When one, for instance, understands that a common stereotype of feminists is that we’re hysterical, oversensitive man-haters who can’t take a joke, one might better understand why feminists who show up to engage in civil dialogue might not chuckle at a man’s “joke” that uh-oh, he better run away after he posts a link, a statement that “half-jokingly” implies that he might be physically or verbally assaulted at some point within the conversation. Simply put, the joke does not assume good faith on the part of other participants that they’ll be able to react non-aggressively.
Indeed, in one of the comments that the admin deleted, a different man suggested that Matthew felt “hurt” by my argument and, simultaneously, that other people “felt” they had to “walk on eggshells around” me because I point stuff like this out. But, well, it does become apparent though, especially with respect to humor, part of civility is accepting that maybe all participants in mixed-company conversation need to do a little eggshell-walking-on.
I know some folks take a certain pride in being “un-PC,” but in my experience such people are oftentimes quite prickly themselves when their own sensitivities are on the line in some way. For instance, in this forum, I recognize that cursing isn’t “PC” and is, in fact, banned, so I respect that rule because to not respect it would impede the goal of having civil conversation here. And, the fact that Matthew included his joke at all in his piece certainly made me wonder, wow, but can I actually disagree with him without him feeling super threatened? How delicately do I have to put any sort of disagreement for him to not feel abused at the hands of Angry Feminists?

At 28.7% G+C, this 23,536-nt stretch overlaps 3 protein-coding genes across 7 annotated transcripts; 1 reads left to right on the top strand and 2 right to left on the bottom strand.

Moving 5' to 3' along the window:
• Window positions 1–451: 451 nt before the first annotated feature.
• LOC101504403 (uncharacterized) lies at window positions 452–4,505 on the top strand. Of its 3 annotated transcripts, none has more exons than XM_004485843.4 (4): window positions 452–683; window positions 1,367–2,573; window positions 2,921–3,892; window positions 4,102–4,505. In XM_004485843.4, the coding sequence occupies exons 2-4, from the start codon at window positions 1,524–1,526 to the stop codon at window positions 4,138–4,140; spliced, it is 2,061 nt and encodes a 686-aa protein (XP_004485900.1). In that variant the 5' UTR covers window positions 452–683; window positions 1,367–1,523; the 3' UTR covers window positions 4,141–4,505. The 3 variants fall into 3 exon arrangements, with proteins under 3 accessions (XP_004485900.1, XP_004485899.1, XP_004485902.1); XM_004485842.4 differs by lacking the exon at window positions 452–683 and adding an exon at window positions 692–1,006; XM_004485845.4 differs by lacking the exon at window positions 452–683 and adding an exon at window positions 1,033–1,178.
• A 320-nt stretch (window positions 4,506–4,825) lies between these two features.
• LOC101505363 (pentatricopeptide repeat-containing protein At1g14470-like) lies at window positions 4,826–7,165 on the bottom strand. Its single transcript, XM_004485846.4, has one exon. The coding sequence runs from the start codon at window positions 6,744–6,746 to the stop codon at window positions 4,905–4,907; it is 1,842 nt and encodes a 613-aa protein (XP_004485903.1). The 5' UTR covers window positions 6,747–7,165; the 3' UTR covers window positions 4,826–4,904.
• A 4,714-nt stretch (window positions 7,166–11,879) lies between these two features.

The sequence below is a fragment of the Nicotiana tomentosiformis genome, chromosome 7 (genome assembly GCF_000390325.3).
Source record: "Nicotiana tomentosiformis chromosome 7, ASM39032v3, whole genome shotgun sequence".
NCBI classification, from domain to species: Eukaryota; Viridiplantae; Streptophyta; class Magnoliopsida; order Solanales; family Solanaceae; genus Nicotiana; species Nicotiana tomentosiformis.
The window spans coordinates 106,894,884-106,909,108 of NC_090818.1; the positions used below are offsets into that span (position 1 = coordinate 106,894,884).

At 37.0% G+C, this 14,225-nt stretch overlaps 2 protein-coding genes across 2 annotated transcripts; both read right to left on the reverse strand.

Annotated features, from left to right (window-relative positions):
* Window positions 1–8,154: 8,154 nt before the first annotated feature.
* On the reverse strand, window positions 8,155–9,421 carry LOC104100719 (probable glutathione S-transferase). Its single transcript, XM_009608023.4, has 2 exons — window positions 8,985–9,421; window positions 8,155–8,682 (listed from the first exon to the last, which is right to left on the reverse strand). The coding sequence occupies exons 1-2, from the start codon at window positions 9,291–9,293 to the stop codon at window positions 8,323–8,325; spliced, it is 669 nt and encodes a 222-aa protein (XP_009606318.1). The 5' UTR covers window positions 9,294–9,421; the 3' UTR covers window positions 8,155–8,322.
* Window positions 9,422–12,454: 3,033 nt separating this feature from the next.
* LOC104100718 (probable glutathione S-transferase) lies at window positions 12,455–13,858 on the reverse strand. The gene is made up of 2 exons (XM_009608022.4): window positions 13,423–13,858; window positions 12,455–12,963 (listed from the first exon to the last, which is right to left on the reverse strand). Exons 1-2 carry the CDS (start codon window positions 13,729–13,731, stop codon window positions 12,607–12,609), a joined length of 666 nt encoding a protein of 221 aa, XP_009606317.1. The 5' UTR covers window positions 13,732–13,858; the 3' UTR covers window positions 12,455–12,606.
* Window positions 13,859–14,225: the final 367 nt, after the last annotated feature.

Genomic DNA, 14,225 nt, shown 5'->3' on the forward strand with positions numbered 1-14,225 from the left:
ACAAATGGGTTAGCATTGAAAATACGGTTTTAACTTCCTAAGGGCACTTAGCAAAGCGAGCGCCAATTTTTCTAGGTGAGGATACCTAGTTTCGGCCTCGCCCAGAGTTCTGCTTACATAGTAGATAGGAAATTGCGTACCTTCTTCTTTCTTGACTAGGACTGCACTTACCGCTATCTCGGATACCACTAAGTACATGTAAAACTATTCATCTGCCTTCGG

I would further suggest that responses to my argument, an argument in which I did not once utter the word “sexist” or say that I thought Matthew was being intentionally rude, that I would see as evidence of authentic openness to engage would be something along the lines of, “Fannie, I’m new to this and am not sure I understand what your complaint is, can you explain it further?”
Less thoughtful responses to jokes that don’t go over super well would include exasperated statements along the lines of, “Oh good grief! I was being facetious,” other people jumping in to assume the role of “neutral third party” who think that just because they don’t see anything offensive then nothing offensive exists, and comments like, “Keep the jokes comin’! Most people like jokes!”
Because, well, most people do like jokes. I certainly do. In fact, I used to write for a popular lesbian humor website, writing all sorts of self-deprecating jokes about queer women for queer women and we’d all laugh at ourselves.
However, by the end of this particular conversation, a conversation in mixed-company about a serious topic, we weren’t all laughing together. Which I think speaks to the fact that if a joke in such a context doesn’t go over super well, maybe the joke-teller could think about why that is and ask some clarifying questions.
Sure, I get that it’s everyone’s right to say whatever they want to say and to laugh at whatever they want to laugh at. And if that’s folks’ prerogative to do that in mixed-company conversations, okay. But then I would argue that we should also not pretend that such approaches constitute civility or attempts at understanding.
I’ll end by noting that if men can’t handle the little things in a civil manner, like a woman suggesting that it’s problematic for a man to “joke” that he better run away from the conversation participants after he posts a controversial article, do they really expect women to trust that they’re capable of participating in the bigger conversations- about rape, abortion, and autonomy- in a civil manner?
(*I’m not challenging the comment deletions, I’m just letting people know that the referenced conversation was deleted and that I wasn’t the person who deleted it.)